By Joanne Chiu
The telemedicine arm of Chinese e-commerce giant JD.com Inc. raised $3.5 billion in Hong Kong’s largest initial public offering this year, taking proceeds from new listings in the city to a 10-year high.
JD Health International Inc., which operates China’s largest online retail pharmacy and provides other health-care services, priced its stock offering at the top end of an indicative range, after strong demand for its shares from investors.
The IPO, which could raise up to $4 billion if underwriting banks exercise an option to buy additional stock after it starts trading, gives the Beijing-based company a valuation of $28.5 billion.
More than 120 companies have raised $44.6 billion through IPOs and secondary listings in Hong Kong this year, the highest since 2010 when the city logged nearly $68 billion from new listings, according to Dealogic. Companies from China have dominated the rankings, and make up the majority of Hong Kong’s more than $5 trillion stock-market capitalization.
Jie Lu, head of investments for China at Robeco, said Hong Kong remains an important financial hub for Chinese companies to raise capital. Some investors had been concerned about Hong Kong’s status as a major global financial center during recent geopolitical tensions in the city, but Beijing wouldn’t want to close “this important window for international investors to access China,” he said.
Technology firms that listed in recent years have also been able to sell more stock. On Wednesday, Chinese smartphone maker Xiaomi Corp. raised $4 billion via a share placement and sale of convertible bonds, about a week after the company reported a jump in global smartphone sales for the three months to September.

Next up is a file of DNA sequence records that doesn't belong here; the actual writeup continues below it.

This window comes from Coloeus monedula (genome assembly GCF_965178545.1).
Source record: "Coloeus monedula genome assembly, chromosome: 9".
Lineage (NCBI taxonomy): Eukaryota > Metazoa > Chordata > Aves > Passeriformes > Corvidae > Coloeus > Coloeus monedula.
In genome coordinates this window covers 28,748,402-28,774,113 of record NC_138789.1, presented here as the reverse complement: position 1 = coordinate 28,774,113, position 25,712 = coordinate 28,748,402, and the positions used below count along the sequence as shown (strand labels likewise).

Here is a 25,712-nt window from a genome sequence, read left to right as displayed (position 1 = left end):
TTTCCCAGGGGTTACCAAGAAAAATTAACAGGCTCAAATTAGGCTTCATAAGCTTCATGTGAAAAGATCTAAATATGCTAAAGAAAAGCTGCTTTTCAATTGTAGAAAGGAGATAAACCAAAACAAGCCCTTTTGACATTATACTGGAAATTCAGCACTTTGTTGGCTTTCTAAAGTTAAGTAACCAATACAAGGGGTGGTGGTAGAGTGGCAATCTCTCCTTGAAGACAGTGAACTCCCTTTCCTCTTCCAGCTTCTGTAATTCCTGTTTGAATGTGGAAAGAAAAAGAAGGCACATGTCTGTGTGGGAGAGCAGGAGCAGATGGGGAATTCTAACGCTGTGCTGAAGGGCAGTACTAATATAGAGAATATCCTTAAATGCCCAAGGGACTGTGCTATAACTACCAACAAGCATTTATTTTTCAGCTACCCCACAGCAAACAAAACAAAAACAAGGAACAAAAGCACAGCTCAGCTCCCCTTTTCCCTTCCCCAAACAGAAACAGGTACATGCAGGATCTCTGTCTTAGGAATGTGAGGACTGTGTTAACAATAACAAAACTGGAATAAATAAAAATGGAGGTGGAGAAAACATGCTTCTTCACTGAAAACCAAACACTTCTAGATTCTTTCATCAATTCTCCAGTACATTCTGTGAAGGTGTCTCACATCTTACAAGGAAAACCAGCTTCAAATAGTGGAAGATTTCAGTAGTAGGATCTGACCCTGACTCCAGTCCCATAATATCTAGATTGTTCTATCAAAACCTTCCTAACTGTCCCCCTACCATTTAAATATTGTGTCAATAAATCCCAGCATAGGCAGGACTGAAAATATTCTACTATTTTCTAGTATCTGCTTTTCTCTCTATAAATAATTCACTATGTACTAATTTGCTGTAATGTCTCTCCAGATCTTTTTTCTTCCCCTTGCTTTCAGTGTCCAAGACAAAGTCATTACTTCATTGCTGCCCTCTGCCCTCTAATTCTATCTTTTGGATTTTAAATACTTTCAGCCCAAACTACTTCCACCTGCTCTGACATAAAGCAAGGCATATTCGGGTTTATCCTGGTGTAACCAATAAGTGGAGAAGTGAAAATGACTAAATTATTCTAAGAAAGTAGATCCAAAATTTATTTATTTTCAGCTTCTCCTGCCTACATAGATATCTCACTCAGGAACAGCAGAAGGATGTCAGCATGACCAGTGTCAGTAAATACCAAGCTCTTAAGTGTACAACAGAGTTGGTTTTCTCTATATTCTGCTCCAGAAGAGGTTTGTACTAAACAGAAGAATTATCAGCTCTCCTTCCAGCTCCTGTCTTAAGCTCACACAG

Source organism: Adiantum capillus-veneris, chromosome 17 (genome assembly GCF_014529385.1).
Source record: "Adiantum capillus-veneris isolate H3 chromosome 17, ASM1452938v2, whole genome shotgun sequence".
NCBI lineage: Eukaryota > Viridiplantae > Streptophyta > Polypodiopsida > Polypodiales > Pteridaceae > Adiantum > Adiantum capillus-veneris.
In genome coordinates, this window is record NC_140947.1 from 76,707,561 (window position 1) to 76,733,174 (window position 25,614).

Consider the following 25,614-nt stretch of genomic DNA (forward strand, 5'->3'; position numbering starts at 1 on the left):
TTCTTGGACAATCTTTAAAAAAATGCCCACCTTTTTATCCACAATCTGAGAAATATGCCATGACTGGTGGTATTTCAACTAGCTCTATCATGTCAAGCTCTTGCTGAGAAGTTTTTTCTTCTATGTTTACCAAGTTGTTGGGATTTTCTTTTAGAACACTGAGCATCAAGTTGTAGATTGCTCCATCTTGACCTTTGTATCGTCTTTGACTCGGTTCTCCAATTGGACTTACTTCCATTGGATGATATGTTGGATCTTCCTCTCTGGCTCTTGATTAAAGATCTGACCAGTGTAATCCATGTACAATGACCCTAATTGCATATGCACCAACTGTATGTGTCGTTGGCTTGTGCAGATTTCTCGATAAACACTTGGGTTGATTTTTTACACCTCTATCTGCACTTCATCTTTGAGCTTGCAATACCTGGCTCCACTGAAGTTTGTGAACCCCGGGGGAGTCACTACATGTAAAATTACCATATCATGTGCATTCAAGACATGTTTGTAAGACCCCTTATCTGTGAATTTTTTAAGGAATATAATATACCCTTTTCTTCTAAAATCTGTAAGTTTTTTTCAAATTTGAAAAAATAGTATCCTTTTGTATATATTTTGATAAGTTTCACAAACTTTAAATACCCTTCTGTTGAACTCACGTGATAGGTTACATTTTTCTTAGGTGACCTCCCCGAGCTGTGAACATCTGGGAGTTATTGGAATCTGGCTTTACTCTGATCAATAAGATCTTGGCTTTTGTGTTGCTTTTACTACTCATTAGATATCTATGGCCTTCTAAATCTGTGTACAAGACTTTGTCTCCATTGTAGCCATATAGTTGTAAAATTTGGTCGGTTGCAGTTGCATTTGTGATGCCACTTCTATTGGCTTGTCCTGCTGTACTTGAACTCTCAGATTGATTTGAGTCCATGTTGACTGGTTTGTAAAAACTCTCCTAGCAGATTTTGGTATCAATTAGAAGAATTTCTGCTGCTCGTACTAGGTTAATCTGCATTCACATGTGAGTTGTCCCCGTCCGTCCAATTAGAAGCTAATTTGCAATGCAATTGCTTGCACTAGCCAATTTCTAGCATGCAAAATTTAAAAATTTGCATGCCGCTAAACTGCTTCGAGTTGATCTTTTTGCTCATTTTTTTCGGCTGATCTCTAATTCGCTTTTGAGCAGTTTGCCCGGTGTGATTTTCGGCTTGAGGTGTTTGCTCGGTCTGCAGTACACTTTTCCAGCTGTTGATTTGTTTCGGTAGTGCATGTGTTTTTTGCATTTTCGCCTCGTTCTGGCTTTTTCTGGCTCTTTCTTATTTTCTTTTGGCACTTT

Xiaomi’s shares fell 7.1% Wednesday after the new shares were sold at a discounted price. They have more than doubled in the year to date, giving the company a market capitalization of roughly $76 billion.
The robust fundraising is solidifying Hong Kong’s status as a major capital raising hub for Chinese companies amid strained relations between China and the U.S., and as American policy makers have sought to step up scrutiny of New York-listed Chinese companies.
U.S. lawmakers on Wednesday are likely to consider a plan that would force Chinese companies whose shares trade on American exchanges to comply with audit-oversight rules within three years, or delist from the New York Stock Exchange or Nasdaq Stock Market.
So far, Alibaba Group Holding Ltd., Yum China Holdings Inc. and JD.com have been among 10 U.S.-listed companies that have added secondary listings in Hong Kong over the past 13 months.
Robeco’s Mr. Lu said an increasing number of U.S.-traded firms returning to Hong Kong or the mainland for secondary listings would help them hedge any risk of U.S. restrictions on Chinese companies.
JD Health fixed its IPO price at 70.58 Hong Kong dollars per share, and is scheduled to start trading Dec. 8, according to a term sheet seen by The Wall Street Journal. The company plans to use the funds raised to make investments and expand its business. Its listing will likely also result in a handsome payday for JD.com’s billionaire founder Richard Liu.
This week, the company stopped collecting orders from institutional buyers a day ahead of schedule, after the deal was multiple times oversubscribed, according to a person familiar with the situation. The buyers include investment funds that typically hold stocks for long periods. BlackRock Inc., Tiger Global Singapore Pte. and Hillhouse Capital Management Ltd. were among so-called cornerstone investors that committed to buy up to $1.35 billion stock in the IPO.
Demand from individual investors was also strong, according to Bright Smart Securities Chief Executive Edmond Hui Yik-bun, who said many investors took out margin loans to purchase JD Health stock. The offering was led by units of Bank of America Corp., Haitong International Securities Group Ltd. and UBS Group AG.
Write to Joanne Chiu at [email protected]
(END) Dow Jones Newswires
December 02, 2020 04:13 ET (09:13 GMT)
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